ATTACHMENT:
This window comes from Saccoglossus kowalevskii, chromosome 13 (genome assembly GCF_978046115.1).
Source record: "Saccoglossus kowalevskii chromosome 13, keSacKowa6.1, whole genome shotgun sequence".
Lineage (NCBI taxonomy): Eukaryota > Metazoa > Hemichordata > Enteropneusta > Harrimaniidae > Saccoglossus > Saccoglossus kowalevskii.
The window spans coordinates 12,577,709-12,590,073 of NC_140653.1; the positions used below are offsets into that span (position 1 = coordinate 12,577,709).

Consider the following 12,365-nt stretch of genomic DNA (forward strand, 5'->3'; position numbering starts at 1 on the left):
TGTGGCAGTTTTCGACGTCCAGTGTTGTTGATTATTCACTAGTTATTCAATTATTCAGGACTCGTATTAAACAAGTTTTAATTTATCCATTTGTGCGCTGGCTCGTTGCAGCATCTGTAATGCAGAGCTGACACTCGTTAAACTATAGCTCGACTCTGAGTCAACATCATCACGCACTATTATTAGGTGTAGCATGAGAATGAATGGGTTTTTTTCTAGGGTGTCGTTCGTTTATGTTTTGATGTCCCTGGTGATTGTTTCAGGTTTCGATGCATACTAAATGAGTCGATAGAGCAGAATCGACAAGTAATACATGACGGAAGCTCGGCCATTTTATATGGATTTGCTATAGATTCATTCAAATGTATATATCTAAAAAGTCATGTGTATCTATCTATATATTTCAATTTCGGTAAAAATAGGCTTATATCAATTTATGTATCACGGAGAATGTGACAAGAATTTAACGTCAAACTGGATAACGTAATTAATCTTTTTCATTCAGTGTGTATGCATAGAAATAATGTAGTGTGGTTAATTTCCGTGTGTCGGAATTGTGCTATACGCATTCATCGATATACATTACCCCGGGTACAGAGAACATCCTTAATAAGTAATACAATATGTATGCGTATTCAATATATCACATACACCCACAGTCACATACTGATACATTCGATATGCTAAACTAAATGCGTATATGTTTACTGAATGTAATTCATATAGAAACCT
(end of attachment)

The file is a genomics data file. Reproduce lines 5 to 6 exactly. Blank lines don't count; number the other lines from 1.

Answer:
Consider the following 12,365-nt stretch of genomic DNA (forward strand, 5'->3'; position numbering starts at 1 on the left):
TGTGGCAGTTTTCGACGTCCAGTGTTGTTGATTATTCACTAGTTATTCAATTATTCAGGACTCGTATTAAACAAGTTTTAATTTATCCATTTGTGCGCTGGCTCGTTGCAGCATCTGTAATGCAGAGCTGACACTCGTTAAACTATAGCTCGACTCTGAGTCAACATCATCACGCACTATTATTAGGTGTAGCATGAGAATGAATGGGTTTTTTTCTAGGGTGTCGTTCGTTTATGTTTTGATGTCCCTGGTGATTGTTTCAGGTTTCGATGCATACTAAATGAGTCGATAGAGCAGAATCGACAAGTAATACATGACGGAAGCTCGGCCATTTTATATGGATTTGCTATAGATTCATTCAAATGTATATATCTAAAAAGTCATGTGTATCTATCTATATATTTCAATTTCGGTAAAAATAGGCTTATATCAATTTATGTATCACGGAGAATGTGACAAGAATTTAACGTCAAACTGGATAACGTAATTAATCTTTTTCATTCAGTGTGTATGCATAGAAATAATGTAGTGTGGTTAATTTCCGTGTGTCGGAATTGTGCTATACGCATTCATCGATATACATTACCCCGGGTACAGAGAACATCCTTAATAAGTAATACAATATGTATGCGTATTCAATATATCACATACACCCACAGTCACATACTGATACATTCGATATGCTAAACTAAATGCGTATATGTTTACTGAATGTAATTCATATAGAAACCT